Washington Turns out Democratic primary loser Hillary Rodham Clinton will get time to shine at the party's national convention after all - and quite a bit of it.
Democrats officially will choose Barack Obama to run against Republican John McCain this fall. But in an emblematic move meant to heal divisive primary wounds, the vanquished Clinton name also will be placed in nomination alongside his during the traditional state-by-state delegation roll call vote at the Democratic National Convention in Denver.
And, she gets her own plum speaking slot.
So does her husband, former President Bill Clinton.
All that high-profile Clinton action, spread over at least half of the convention's four prime-time speaking nights, ensures an enormous presence for the couple who have been national fixtures in the Democratic Party since 1992 - and whose latest White House bid, hers, split the party into for-them or against-them camps.
Among the risks: past leaders of the party overshadowing the present standard-bearer.
To guard against that, Obama's keynote speaker - Mark Warner of Virginia - will deliver his address the same day Clinton does - Aug. 26 - while the ex-president shares the next day - Aug. 27 - with the as-yet-unnamed vice presidential running mate. On the final convention night, Aug. 28, Obama will accept the 2008 Democratic presidential nomination before a much bigger crowd at a separate venue.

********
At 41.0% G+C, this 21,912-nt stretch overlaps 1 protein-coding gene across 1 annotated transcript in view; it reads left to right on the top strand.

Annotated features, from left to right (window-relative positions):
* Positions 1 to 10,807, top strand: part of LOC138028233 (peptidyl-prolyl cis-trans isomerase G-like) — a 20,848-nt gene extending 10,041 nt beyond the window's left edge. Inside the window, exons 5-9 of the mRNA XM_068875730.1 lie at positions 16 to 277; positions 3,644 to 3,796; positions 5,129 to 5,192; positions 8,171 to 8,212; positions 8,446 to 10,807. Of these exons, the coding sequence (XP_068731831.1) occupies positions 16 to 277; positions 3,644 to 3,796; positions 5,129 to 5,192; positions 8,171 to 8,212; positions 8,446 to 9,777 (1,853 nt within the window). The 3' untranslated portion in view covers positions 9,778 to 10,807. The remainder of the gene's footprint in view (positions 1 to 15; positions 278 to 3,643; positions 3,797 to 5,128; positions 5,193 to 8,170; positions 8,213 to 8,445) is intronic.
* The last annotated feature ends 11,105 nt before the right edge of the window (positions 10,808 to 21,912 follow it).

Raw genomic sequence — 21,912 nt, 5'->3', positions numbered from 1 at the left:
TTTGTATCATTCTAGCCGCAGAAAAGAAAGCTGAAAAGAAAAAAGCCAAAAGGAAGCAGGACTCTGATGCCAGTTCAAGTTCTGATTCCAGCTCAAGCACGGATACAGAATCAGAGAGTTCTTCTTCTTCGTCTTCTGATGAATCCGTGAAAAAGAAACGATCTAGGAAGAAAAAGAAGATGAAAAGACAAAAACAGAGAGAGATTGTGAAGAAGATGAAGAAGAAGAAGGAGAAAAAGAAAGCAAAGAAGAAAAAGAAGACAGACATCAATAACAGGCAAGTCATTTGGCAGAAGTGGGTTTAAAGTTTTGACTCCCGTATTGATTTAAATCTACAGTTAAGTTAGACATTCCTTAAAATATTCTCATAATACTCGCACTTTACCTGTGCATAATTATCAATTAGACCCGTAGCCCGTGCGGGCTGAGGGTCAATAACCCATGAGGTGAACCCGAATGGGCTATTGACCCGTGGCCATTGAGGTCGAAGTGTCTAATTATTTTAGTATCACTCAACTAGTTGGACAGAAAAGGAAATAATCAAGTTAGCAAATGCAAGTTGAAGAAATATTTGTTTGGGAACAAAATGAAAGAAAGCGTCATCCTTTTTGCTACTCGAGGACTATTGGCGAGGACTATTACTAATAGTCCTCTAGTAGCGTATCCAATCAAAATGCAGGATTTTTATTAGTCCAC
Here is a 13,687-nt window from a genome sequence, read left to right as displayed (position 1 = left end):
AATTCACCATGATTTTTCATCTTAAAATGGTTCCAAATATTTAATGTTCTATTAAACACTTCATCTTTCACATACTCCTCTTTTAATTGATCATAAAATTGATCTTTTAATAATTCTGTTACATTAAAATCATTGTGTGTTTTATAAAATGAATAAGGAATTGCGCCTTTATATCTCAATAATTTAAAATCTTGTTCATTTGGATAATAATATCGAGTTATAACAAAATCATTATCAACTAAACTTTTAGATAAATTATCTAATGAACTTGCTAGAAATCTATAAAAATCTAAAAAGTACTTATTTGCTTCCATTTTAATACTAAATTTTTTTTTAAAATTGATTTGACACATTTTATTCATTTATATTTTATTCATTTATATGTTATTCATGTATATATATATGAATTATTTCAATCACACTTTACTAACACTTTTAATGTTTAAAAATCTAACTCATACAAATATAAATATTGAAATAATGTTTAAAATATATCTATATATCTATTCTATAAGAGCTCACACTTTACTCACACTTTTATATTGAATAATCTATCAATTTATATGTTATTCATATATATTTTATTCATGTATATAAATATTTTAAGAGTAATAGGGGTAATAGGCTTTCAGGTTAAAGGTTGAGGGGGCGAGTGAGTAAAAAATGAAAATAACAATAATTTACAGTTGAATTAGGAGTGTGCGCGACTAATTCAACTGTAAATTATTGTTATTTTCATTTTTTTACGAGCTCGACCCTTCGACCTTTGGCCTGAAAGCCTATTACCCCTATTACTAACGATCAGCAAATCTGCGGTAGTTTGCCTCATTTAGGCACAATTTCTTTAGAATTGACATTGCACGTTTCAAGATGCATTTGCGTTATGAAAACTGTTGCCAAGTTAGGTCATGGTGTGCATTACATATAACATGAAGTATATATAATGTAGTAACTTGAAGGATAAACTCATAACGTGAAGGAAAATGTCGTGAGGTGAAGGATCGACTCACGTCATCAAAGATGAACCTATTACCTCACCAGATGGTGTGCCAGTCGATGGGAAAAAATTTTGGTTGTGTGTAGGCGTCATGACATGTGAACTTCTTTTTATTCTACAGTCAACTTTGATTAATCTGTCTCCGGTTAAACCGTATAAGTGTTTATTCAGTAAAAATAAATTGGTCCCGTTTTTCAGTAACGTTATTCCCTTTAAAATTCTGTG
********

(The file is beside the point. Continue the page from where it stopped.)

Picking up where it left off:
When the roll call occurs, Clinton - herself a superdelegate who gets a vote - is expected to release her delegates to Obama, announce her support for him and ask her backers to do the same.
Several local delegates to the Democratic National Convention said the agreement between Obama and Clinton to place Clinton's name in nomination will help heal any bad feelings between Clinton and Obama supporters, and make the party more unified.
"I think it would be the most positive step to bring the party together," Tess Banion, Lawrence, said.
Margie Wakefield, another Clinton supporter, agreed. "It would increase his (Obama's) stature. It would help engender support with some Clinton supporters."
State Sen. Anthony Hensley, D-Topeka, and an early supporter of Obama, thought it was a good idea, too.
"There are a lot of people who worked very hard for Hillary Clinton, and I think they ought to have their day in the sun," he said.